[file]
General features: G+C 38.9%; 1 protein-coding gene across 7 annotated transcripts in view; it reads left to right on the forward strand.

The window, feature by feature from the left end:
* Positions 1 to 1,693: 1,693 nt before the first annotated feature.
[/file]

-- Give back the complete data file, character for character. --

General features: G+C 38.9%; 1 protein-coding gene across 7 annotated transcripts in view; it reads left to right on the forward strand.

The window, feature by feature from the left end:
* Positions 1 to 1,693: 1,693 nt before the first annotated feature.